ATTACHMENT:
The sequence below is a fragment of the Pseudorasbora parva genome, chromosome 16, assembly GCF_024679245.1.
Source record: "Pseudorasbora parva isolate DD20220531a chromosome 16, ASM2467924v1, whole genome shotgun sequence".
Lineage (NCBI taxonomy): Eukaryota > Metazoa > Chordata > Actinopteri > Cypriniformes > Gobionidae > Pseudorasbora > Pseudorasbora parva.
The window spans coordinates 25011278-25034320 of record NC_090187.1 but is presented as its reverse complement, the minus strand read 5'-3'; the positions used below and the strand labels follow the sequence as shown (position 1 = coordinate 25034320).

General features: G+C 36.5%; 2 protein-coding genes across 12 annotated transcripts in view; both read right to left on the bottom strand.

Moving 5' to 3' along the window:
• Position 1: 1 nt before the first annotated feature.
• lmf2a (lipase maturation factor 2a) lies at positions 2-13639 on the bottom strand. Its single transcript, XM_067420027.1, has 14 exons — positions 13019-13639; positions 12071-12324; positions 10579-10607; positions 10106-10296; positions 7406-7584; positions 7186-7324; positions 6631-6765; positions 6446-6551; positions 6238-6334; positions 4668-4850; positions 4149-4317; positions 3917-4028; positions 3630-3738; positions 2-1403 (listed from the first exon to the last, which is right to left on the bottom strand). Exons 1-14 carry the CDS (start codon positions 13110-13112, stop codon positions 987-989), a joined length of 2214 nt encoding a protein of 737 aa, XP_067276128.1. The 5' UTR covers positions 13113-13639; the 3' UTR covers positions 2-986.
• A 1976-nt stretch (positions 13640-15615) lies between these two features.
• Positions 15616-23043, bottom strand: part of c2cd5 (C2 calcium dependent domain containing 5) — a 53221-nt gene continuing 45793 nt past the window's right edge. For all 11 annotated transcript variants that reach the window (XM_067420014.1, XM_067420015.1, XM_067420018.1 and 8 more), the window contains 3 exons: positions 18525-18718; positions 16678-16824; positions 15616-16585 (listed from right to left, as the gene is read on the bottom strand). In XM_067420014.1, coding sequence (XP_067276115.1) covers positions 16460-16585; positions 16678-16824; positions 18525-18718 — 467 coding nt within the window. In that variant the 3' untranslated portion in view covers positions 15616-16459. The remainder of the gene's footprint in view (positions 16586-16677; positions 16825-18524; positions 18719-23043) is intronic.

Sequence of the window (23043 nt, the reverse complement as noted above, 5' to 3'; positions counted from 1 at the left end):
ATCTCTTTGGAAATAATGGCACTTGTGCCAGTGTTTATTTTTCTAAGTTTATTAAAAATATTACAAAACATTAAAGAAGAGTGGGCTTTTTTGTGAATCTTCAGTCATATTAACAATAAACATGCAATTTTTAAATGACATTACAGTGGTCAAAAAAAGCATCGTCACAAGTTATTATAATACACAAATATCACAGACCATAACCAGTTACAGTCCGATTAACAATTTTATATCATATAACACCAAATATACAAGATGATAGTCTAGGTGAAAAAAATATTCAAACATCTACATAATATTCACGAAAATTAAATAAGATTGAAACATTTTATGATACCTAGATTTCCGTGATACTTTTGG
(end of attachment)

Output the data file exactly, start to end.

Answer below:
The sequence below is a fragment of the Pseudorasbora parva genome, chromosome 16, assembly GCF_024679245.1.
Source record: "Pseudorasbora parva isolate DD20220531a chromosome 16, ASM2467924v1, whole genome shotgun sequence".
Lineage (NCBI taxonomy): Eukaryota > Metazoa > Chordata > Actinopteri > Cypriniformes > Gobionidae > Pseudorasbora > Pseudorasbora parva.
The window spans coordinates 25011278-25034320 of record NC_090187.1 but is presented as its reverse complement, the minus strand read 5'-3'; the positions used below and the strand labels follow the sequence as shown (position 1 = coordinate 25034320).

General features: G+C 36.5%; 2 protein-coding genes across 12 annotated transcripts in view; both read right to left on the bottom strand.

Moving 5' to 3' along the window:
• Position 1: 1 nt before the first annotated feature.
• lmf2a (lipase maturation factor 2a) lies at positions 2-13639 on the bottom strand. Its single transcript, XM_067420027.1, has 14 exons — positions 13019-13639; positions 12071-12324; positions 10579-10607; positions 10106-10296; positions 7406-7584; positions 7186-7324; positions 6631-6765; positions 6446-6551; positions 6238-6334; positions 4668-4850; positions 4149-4317; positions 3917-4028; positions 3630-3738; positions 2-1403 (listed from the first exon to the last, which is right to left on the bottom strand). Exons 1-14 carry the CDS (start codon positions 13110-13112, stop codon positions 987-989), a joined length of 2214 nt encoding a protein of 737 aa, XP_067276128.1. The 5' UTR covers positions 13113-13639; the 3' UTR covers positions 2-986.
• A 1976-nt stretch (positions 13640-15615) lies between these two features.
• Positions 15616-23043, bottom strand: part of c2cd5 (C2 calcium dependent domain containing 5) — a 53221-nt gene continuing 45793 nt past the window's right edge. For all 11 annotated transcript variants that reach the window (XM_067420014.1, XM_067420015.1, XM_067420018.1 and 8 more), the window contains 3 exons: positions 18525-18718; positions 16678-16824; positions 15616-16585 (listed from right to left, as the gene is read on the bottom strand). In XM_067420014.1, coding sequence (XP_067276115.1) covers positions 16460-16585; positions 16678-16824; positions 18525-18718 — 467 coding nt within the window. In that variant the 3' untranslated portion in view covers positions 15616-16459. The remainder of the gene's footprint in view (positions 16586-16677; positions 16825-18524; positions 18719-23043) is intronic.

Sequence of the window (23043 nt, the reverse complement as noted above, 5' to 3'; positions counted from 1 at the left end):
ATCTCTTTGGAAATAATGGCACTTGTGCCAGTGTTTATTTTTCTAAGTTTATTAAAAATATTACAAAACATTAAAGAAGAGTGGGCTTTTTTGTGAATCTTCAGTCATATTAACAATAAACATGCAATTTTTAAATGACATTACAGTGGTCAAAAAAAGCATCGTCACAAGTTATTATAATACACAAATATCACAGACCATAACCAGTTACAGTCCGATTAACAATTTTATATCATATAACACCAAATATACAAGATGATAGTCTAGGTGAAAAAAATATTCAAACATCTACATAATATTCACGAAAATTAAATAAGATTGAAACATTTTATGATACCTAGATTTCCGTGATACTTTTGG